Trauma from lucid dreams

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Trauma from lucid dreams

Postby DreamerDanica » 19 Aug 2016 23:44

Hello I am Danica and am 23 years old. I have been lucid dreaming since I was a child, but it was not until recently that I realized I was suffering from trauma caused by my dreams.

I am becoming a yoga instructor and we work with breath, body and mind constantly. I am studying to receive my 500 hr certification and was showing signs of trauma during breathing/ mind practices (bandhas and pranyama for those who are familiar). I haven't had any significantly traumatic experiences in my waking life yet therapists believe that I show signs similar to those who have experienced abuse, deaths, etc.

I realized that I have suffered many traumatic experiences during lucid dreams. I have lucid dreams every night, unless I am in a drug induced sleep (weed, alcohol, sedatives). So I have had a lot, and most of them turn into horrifying nightmares at some point during the night. They are SO REAL it takes me sometime to prove to myself that I am dreaming. I often have to think long and hard about how I got to the place I'm standing, and then i finally come to the conclusion that I'm sleeping, sometimes, other times I have false memories in my dreams that make how I got there seem realistic. In those cases I look for other clues, like a rug i don't recognize, a friend I don't know, something physically impossible happening, etc. Sometimes I prove it and wake up in my bed, with everything just as it was before I went to sleep, then a while into the dream something horrible happens (like a rapist breaking in) and I think its real. This has happened up to 7 times, maybe more, in one dream. I continually think I have awoken, only to be trapped in a nightmare again. I try really, reallllyyy hard to wake up before I'm raped, killed, etc. but there are many times when I can't wake up and I suffer terribly. Then, when I awake in real life, I feel like the event was real. This is especially traumatic when I watch my family members die, which happens a few times a month. However in most dreams, I am trying to escape deadly forces and protect the people I love. I have to stab people sometimes to stop them, which I really hate. I can feel the knife go into their skin and I remember doing it very vividly, what it feels like physically and mentally, it makes me nauseous just writing about it. For this reason, i am pretty horrified sleeping alone. Even when I get trapped in a nightmare and I know it isn't real, i think about the person that i know will be laying next to me when i finally wake up and it makes it a little less scary.

I am seeking help now from an instructor of mine, but his knowledge is minimal. He gives me helpful tips about how to deal with dream situations but is not an expert.

There is also another facet of these dreams... they teach me things I don't actually know and I wake up with real knowledge and insight that wasn't accessible to me before.

I have felt so alone for so long. I hope I can find some solace in this forum or maybe someone who has had similar experiences and can perhaps recommend some sources...

Thank you all for welcoming me. Looking forward to discussions!

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Re: Trauma from lucid dreams

Postby jasmine2 » 21 Aug 2016 23:33

DreamerDanica, I am sorry you have been having a lot of nightmares.

You say you do not remember any traumatic experiences in your life.
Perhaps you are an empath and you have been absorbing a lot of negative energy from daily news reports.

Also, your yoga practices may be activating powerful energies in your unconscious mind.

Various dream work books recommend choosing a time of day when you can relax in a meditative state. Then recall a nightmare
and imagine a new ending for it. If you are being chased or attacked by an adversary, you can try -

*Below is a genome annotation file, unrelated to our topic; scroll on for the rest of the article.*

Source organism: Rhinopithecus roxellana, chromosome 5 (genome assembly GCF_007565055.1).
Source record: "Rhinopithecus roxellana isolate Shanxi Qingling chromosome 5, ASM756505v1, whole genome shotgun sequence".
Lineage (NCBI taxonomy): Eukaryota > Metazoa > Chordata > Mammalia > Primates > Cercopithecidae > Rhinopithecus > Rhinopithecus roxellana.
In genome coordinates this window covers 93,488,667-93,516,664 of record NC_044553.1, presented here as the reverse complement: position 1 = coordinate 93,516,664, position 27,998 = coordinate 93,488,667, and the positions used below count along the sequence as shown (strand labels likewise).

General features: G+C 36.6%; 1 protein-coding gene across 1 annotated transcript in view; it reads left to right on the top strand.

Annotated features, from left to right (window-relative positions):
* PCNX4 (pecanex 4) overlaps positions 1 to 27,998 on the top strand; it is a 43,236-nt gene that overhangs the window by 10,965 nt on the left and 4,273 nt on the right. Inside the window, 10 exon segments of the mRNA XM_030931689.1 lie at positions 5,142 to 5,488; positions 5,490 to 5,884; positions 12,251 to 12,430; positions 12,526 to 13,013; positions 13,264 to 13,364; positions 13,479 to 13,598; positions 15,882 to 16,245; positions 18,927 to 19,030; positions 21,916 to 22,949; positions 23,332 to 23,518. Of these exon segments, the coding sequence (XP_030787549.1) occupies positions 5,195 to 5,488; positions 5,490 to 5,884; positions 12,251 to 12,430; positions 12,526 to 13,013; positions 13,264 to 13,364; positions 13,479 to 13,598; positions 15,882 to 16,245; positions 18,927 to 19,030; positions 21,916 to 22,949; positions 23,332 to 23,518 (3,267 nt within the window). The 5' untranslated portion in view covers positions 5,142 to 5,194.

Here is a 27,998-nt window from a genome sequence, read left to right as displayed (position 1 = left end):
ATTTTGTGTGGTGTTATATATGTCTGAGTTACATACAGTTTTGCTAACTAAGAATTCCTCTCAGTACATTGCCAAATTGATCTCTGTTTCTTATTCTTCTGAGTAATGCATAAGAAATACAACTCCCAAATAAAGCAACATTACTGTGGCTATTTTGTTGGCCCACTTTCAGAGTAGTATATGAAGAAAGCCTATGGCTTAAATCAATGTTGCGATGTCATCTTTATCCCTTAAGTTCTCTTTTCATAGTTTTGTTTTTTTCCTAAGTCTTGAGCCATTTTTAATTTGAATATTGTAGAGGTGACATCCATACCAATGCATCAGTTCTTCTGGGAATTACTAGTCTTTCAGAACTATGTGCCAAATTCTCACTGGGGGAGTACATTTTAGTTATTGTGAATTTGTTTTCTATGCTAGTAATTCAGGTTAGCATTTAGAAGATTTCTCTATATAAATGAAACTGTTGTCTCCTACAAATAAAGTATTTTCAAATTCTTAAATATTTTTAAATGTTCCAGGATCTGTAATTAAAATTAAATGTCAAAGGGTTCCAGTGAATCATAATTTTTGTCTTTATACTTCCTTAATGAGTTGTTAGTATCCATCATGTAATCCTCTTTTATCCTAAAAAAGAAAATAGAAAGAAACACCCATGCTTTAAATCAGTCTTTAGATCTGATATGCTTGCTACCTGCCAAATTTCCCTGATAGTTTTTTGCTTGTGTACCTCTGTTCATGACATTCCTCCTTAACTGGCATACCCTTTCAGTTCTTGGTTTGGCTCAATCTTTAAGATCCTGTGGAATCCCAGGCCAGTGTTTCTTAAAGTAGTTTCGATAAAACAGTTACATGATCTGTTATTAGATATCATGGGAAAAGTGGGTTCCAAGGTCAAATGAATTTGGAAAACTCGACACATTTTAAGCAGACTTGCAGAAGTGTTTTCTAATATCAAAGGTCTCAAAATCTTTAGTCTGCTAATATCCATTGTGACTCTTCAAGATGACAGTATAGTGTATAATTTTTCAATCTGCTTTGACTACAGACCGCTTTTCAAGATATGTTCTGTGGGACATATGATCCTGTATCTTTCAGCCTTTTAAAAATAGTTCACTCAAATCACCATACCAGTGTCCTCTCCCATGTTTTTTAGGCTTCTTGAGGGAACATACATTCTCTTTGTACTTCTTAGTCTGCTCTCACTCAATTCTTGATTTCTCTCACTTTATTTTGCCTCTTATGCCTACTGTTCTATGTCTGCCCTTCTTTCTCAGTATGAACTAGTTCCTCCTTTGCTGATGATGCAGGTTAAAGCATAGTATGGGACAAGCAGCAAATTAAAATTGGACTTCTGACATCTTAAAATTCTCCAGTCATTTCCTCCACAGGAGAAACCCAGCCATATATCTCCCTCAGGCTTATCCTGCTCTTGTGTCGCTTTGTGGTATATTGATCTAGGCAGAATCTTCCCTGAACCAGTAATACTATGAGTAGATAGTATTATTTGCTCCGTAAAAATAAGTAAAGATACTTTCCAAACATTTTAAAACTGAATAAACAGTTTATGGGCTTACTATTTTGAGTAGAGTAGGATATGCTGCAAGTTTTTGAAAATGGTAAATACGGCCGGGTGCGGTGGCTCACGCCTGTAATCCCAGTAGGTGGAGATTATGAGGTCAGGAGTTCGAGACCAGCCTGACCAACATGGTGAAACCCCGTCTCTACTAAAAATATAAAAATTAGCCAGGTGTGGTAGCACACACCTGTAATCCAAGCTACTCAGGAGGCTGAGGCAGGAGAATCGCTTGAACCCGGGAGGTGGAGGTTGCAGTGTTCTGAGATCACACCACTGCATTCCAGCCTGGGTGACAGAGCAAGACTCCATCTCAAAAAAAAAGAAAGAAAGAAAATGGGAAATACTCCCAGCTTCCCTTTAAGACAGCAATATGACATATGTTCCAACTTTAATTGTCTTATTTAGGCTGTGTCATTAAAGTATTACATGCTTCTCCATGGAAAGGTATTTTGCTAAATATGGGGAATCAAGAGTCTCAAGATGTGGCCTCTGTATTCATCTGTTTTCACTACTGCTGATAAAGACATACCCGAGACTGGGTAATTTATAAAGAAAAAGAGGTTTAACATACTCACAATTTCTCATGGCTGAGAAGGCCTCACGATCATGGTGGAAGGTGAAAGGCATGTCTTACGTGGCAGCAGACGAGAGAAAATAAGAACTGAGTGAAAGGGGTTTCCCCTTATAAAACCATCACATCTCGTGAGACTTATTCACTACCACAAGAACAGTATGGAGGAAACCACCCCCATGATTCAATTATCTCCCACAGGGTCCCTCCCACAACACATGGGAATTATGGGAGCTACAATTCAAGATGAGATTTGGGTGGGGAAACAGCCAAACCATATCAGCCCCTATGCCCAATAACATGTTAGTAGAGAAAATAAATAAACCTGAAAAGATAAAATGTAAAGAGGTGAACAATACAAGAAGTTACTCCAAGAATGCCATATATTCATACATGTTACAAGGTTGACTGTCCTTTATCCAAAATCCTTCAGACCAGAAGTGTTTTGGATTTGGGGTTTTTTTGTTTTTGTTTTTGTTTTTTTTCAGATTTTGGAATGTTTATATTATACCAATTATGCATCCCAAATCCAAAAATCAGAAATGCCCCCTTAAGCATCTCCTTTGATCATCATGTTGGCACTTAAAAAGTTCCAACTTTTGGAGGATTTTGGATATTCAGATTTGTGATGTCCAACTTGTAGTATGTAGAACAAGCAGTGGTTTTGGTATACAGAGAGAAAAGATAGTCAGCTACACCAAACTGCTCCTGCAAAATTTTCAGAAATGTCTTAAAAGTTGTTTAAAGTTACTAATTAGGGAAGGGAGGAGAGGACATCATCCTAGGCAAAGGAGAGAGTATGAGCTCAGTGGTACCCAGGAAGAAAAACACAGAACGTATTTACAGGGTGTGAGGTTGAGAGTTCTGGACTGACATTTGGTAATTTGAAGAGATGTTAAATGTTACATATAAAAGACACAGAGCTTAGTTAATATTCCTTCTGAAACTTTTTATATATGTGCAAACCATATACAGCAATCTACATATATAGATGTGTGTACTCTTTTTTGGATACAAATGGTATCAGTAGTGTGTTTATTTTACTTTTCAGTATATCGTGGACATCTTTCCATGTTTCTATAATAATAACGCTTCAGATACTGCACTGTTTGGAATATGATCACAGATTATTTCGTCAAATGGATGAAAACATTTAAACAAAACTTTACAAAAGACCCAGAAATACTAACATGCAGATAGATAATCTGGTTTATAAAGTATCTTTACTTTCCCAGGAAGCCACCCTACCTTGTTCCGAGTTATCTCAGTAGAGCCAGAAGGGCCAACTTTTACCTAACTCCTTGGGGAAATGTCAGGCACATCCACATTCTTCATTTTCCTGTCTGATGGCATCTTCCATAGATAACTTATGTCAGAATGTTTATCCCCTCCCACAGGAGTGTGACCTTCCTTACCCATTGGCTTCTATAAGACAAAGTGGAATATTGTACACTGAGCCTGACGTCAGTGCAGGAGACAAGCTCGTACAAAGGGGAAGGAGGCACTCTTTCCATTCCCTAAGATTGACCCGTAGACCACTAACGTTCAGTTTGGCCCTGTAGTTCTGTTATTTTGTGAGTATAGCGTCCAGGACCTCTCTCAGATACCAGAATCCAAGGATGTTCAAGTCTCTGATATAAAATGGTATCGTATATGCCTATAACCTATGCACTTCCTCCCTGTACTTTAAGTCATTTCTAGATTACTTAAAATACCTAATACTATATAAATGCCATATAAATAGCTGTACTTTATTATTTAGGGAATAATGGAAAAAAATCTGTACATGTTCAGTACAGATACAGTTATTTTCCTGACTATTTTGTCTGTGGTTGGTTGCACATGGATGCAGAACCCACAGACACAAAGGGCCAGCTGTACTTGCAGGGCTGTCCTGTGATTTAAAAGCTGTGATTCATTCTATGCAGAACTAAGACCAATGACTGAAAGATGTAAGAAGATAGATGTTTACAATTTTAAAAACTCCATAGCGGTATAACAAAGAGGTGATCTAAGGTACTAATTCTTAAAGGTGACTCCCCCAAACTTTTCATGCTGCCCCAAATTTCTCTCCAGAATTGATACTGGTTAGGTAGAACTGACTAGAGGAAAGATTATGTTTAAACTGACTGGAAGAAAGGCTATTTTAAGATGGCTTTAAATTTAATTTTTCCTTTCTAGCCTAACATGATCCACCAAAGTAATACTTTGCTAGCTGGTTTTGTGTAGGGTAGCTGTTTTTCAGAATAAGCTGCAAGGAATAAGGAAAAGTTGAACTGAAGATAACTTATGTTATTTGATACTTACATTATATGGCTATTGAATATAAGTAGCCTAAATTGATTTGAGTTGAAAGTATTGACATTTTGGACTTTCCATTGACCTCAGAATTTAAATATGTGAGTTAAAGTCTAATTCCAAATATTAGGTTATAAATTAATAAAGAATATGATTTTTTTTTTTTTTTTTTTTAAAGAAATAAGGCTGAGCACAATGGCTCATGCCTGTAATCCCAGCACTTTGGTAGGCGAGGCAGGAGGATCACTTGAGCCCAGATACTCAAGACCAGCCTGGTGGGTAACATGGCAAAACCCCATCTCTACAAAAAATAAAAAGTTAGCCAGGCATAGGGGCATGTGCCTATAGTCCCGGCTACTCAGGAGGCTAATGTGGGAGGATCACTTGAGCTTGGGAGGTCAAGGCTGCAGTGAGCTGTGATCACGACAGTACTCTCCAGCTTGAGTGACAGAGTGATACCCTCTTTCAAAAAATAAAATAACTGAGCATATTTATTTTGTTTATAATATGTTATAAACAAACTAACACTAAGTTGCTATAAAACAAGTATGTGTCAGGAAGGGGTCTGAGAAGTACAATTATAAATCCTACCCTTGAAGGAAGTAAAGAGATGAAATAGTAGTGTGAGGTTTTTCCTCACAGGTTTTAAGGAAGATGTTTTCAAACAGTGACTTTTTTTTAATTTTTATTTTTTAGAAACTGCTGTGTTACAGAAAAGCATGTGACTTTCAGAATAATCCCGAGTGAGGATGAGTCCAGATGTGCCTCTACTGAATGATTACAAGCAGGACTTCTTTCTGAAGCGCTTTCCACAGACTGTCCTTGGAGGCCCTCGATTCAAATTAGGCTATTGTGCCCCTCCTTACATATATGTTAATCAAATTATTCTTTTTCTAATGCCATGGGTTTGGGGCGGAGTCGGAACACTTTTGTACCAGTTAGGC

- facing and fighting your foe
- or ask him (her, it) "Why are you chasing me?" Try to start a conversation.
- or say to your attacker, "I love you."

- I recommend the following resources , which offer a wide range of ways to work with emotions and metaphorical imagery related to dreams and inner exploration.

(1) Website - - click tab - Empath support

(2) Article - "Getting Rid Of Repeating Nightmares - A Simple ..." - - by Belleruth Naparstek

(3) Website - - Products - CDs -
- Example - "Stress Relief" - click - audio sample

- Article - "What Is Guided Imagery? -

(4) Article - "Dreamwork In Cyberspace"
Scroll down and click on "CLF On-Line Dreamwork Leadership Training Manual"
Links to - - View all 77 pages - free
Informative, creative, comic book style. See especially sections - The shadow and Projections.

I get kind of carried away by this subject, so I may list more recommendations in an additional comment.

- Best wishes

Posts: 402
Joined: 15 Sep 2013 04:42

Re: Trauma from lucid dreams

Postby jasmine2 » 22 Aug 2016 01:00

Here are some more recommendations for resources for working with challenging emotions and imagery.

(5) Website - -
Board Index - Topic - Paranormal Activity
Post - "Kundalini Awakening" - by noahstyles - 11 Dec 2015

(6) Article - "A Conversation With Dr. John Weir Perry" -
Description of alternative treatment for young people experiencing their first acute episode of schizophrenia. Emphasis is on encouraging the spontaneous visionary process, which metaphorically represents stages of the inner hero's journey from chaos and confusion to healing.

(7) Website - - Ep 1: Joseph Campbell and the Power of Myth"
Interview from the very poplar PBS TV series - (6 episodes) - Full text

(8) Article- "The Larger Self" - - by Richard Schwartz
Excerpt - "I began noticing that several clients with eating disorders described extensive internal conversations with what they called different parts of themselves ..."

(9) Article - "The Two-Part Film Technique: Empowering Dissociative Clients ..." -
(You need facebook or personal Google account)
Description of imaginative ways to communicate with the Higher Self

(10) Books by psychiatrist Carl Jung -
- "Memories, Dreams, Reflections"
- "Jung On Active Imagination"
Emphasis on personifying the unconscious mood content, then interacting with the character and using some art form to portray the images and situation.

(11) Article - "Answer To Job Revisited: Jung On the Problem of Evil" by David Sedgwick -

(12) IANDS - International Association Of Near Death Studies -
Tab - NDES
Overcoming fear of death

(13) YouTube - "NASA/ Fiery Looping Rain on the Sun" - 4:16 min
I sometimes imagine that I project disturbing emotions or images into the sun, where they are absorbed and transformed into creative heat and light which nurture the Earth.

(14) YouTube - Rumi and the Play of Poety - Coleman Barks - (UCTV)
Rumi's poetic message of love


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Joined: 26 Aug 2016 19:57

Re: Trauma from lucid dreams

Postby yapanadam » 26 Aug 2016 20:23

I hope you get well soon.

Your problem is the thing I wanna have.

I don't have any nightmares.
Most of my dreams are boring and doll.
When ı got scared, being scared have an energy which is better then being a doll dream.